The distribution and severity of tooth wear and the relationship between erosion and dietary constituents in a group of children

Int J Paediatr Dent. 1994 Sep;4(3):151-7. doi: 10.1111/j.1365-263x.1994.tb00124.x.


There is very little published information on the severity of tooth wear in children. The current investigation involved clinical examination of 101 children and an assessment of their dietary habits. Evidence of tooth wear was found in over 80% of maxillary incisor teeth, and 30% of primary molar teeth had some dentine exposed. There were 21 children who were regarded as having 'mild' erosion, 45 'moderate' erosion and 35 'severe' erosion. There were highly statistically significant differences between the three groups in relation to drinking habits; the mean number of carbonated drinks consumed per week by children in the 'mild', 'moderate' and 'severe' erosion groups was 3.9, 5.8 and 13.9 respectively, of fruit drinks 10.3, 16.4 and 18.3, and of all fruit-based drinks 17.9, 27.1 and 39.0. There were also highly significant differences in those having a fruit-based drink at bed-time; 14% in the 'mild' erosion group, 32% in the 'moderate' and 60% in the 'severe' group. Although fresh fruit and yoghurt consumption followed the same trend, this did not reveal statistically significant differences. It is important to identify children who exhibit clinical evidence of erosion so that advice can be given about consumption of acidic dietary constituents.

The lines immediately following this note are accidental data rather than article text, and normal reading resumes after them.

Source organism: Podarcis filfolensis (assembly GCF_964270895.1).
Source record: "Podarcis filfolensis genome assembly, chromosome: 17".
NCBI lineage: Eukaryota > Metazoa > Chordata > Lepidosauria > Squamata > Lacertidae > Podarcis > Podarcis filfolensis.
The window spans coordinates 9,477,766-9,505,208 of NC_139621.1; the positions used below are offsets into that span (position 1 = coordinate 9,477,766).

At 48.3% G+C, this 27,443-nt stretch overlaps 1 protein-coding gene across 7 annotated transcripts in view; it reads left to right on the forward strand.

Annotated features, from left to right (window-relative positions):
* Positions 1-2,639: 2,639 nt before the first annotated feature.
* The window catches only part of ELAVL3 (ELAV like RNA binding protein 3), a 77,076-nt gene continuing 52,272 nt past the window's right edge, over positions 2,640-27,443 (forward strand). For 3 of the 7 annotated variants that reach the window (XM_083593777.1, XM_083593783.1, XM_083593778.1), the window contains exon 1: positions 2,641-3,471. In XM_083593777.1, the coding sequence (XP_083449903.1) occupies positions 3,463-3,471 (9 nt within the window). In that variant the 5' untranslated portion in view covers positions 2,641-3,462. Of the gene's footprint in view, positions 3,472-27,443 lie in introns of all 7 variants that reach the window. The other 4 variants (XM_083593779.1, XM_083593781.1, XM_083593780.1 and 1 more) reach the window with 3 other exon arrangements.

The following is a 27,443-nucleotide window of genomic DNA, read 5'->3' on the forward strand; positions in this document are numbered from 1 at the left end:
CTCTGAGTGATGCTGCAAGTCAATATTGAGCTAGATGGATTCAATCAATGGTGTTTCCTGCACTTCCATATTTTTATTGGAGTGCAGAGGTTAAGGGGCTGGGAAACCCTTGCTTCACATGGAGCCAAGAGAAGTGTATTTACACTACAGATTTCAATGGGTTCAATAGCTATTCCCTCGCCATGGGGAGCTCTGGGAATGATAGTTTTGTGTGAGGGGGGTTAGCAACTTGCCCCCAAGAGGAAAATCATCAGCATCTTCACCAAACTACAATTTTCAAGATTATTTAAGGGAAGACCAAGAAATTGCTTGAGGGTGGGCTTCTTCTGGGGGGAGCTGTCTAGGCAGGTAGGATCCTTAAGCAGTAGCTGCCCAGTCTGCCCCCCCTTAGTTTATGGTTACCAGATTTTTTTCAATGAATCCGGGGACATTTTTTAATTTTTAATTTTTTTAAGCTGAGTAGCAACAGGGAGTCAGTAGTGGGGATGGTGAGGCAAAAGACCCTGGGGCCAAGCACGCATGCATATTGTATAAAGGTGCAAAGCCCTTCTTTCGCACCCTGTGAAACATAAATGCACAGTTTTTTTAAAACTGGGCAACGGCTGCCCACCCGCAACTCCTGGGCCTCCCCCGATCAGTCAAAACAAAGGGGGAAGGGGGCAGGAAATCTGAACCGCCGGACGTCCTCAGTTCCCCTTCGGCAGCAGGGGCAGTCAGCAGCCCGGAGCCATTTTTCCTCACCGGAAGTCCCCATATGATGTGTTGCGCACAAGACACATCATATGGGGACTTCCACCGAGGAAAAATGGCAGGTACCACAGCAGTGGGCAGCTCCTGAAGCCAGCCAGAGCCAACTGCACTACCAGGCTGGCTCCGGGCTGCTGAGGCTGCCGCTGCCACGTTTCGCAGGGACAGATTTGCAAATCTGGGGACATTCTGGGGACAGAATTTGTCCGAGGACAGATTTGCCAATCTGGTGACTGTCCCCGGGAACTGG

MeSH terms

  • Adolescent
  • Analysis of Variance
  • Beverages
  • Carbonated Beverages / adverse effects*
  • Child
  • Child, Preschool
  • Diet / adverse effects*
  • England
  • Female
  • Fruit
  • Humans
  • Male
  • Observer Variation
  • Surveys and Questionnaires
  • Tooth Erosion / etiology*
  • Tooth Erosion / pathology
  • Yogurt